In 1931, when her marriage to Sinclair Lewis was already disintegrating, she met and fell in love with the Baroness Hatvany, better known as Christa Winsloe, the author of Mädchen in Uniform, the celebrated novel about love in a girls' school. Although Thompson's affair with Winsloe was not her first - she had previously been in love with Gertrude Franchot Tone, the politically active feminist mother of the movie actor - it was her most intense Lesbian attachment and resulted in an outpouring of feeling that she confided to her diary: "I put the incident down here as a record of my own sensibility if it not be love? This extraordinary heightening of all one's feeling?...This incredible feeling of sisterhood."
Sinclair Lewis was virtually impotent and, knowing of his wife's bisexuality, had just published Ann Vickers, a novel about a career woman driven to suicide because of a Lesbian relationship. No time could have been better chosen for Thompson's affair with Winsloe, a love affair that her biographer, Vincent Sheean, with little understanding, called "a rather strange interlude."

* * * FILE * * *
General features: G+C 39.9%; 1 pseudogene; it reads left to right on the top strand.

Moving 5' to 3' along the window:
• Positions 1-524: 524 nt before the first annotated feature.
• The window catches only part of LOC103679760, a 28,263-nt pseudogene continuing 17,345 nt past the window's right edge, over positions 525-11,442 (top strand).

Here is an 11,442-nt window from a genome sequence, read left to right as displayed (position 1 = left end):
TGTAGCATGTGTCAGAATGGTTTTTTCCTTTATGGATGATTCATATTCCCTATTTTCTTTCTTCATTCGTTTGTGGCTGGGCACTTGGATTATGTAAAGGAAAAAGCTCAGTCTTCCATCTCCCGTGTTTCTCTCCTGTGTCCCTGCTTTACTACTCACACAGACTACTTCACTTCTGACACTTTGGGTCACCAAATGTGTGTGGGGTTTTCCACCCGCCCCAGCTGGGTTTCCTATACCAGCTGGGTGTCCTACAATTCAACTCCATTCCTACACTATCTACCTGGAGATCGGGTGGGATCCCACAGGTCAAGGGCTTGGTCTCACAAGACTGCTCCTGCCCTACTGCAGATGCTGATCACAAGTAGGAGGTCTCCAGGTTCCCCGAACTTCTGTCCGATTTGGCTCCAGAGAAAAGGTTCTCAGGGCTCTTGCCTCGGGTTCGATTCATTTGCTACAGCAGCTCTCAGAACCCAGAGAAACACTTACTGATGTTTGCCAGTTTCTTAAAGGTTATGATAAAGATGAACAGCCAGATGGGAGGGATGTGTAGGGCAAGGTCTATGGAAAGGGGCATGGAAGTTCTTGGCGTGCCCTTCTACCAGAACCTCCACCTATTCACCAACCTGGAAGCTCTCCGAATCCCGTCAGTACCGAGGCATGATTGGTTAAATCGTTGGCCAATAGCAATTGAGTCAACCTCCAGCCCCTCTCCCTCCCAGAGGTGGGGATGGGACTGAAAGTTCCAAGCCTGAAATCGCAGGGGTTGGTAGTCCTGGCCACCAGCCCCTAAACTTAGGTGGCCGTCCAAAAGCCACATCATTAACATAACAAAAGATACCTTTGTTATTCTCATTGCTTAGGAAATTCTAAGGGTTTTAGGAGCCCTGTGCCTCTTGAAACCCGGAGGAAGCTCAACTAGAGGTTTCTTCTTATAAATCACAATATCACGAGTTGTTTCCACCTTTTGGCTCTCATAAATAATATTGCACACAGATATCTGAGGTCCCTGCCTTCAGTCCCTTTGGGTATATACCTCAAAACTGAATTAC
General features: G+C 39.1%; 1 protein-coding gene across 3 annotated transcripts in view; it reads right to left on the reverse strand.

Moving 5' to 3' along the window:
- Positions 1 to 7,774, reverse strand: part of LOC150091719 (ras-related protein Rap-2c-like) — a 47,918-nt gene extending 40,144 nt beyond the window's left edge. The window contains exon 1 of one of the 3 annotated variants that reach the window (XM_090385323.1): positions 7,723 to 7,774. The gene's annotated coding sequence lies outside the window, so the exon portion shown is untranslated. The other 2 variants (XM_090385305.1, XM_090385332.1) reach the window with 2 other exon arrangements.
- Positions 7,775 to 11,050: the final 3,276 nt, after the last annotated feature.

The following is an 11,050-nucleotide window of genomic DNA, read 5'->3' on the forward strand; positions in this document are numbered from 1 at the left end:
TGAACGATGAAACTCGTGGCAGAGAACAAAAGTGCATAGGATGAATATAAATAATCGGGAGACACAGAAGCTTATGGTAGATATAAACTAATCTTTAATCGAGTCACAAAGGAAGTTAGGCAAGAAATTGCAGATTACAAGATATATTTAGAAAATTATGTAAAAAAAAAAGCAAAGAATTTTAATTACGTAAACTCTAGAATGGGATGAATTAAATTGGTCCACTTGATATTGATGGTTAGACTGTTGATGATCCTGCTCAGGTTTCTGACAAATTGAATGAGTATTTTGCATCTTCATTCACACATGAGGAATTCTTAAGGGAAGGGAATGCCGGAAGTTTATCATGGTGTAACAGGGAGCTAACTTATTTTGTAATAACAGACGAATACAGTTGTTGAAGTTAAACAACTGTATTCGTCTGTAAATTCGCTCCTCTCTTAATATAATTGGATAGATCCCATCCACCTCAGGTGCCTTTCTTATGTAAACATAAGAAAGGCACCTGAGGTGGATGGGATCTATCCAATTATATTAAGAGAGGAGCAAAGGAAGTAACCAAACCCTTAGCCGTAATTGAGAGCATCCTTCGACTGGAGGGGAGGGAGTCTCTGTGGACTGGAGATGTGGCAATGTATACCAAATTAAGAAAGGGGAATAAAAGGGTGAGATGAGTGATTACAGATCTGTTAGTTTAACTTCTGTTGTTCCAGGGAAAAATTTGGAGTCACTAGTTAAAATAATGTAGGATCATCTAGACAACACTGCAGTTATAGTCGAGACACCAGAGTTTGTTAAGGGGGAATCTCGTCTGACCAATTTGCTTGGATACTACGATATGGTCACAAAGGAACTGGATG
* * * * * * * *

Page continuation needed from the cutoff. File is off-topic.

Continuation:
1898 – Bisexual, Alec Waugh (d.1981), was a British novelist, the elder brother of the better-known Evelyn Waugh and son of Arthur Waugh, author, literary critic, and publisher. His first wife was Barbara Jacobs (daughter of the writer William Wymark Jacobs), his second wife was Joan Chirnside and his third wife was Virginia Sorenson, author of the Newbery Medal-winning Miracles on Maple Hill.
Waugh was born in London, and educated at Sherborne School, a public school in Dorset. However, in 1915 Alec was asked to leave, after a homosexual relationship came to light. The result of his experiences was his first, semi-autobiographical novel, The Loom of Youth (1917), in which he remembered and reflected on his schooldays. The book was clearly inspired by The Harrovians by Arnold Lunn, published in 1913 and discussed at some length in The Loom of Youth.
The Loom of Youth was so controversial at the time (it openly mentioned homosexual relationships between boys) that he remains the only former pupil to be expelled from the old boys society (The Old Shirburnian Society). It was also a best seller.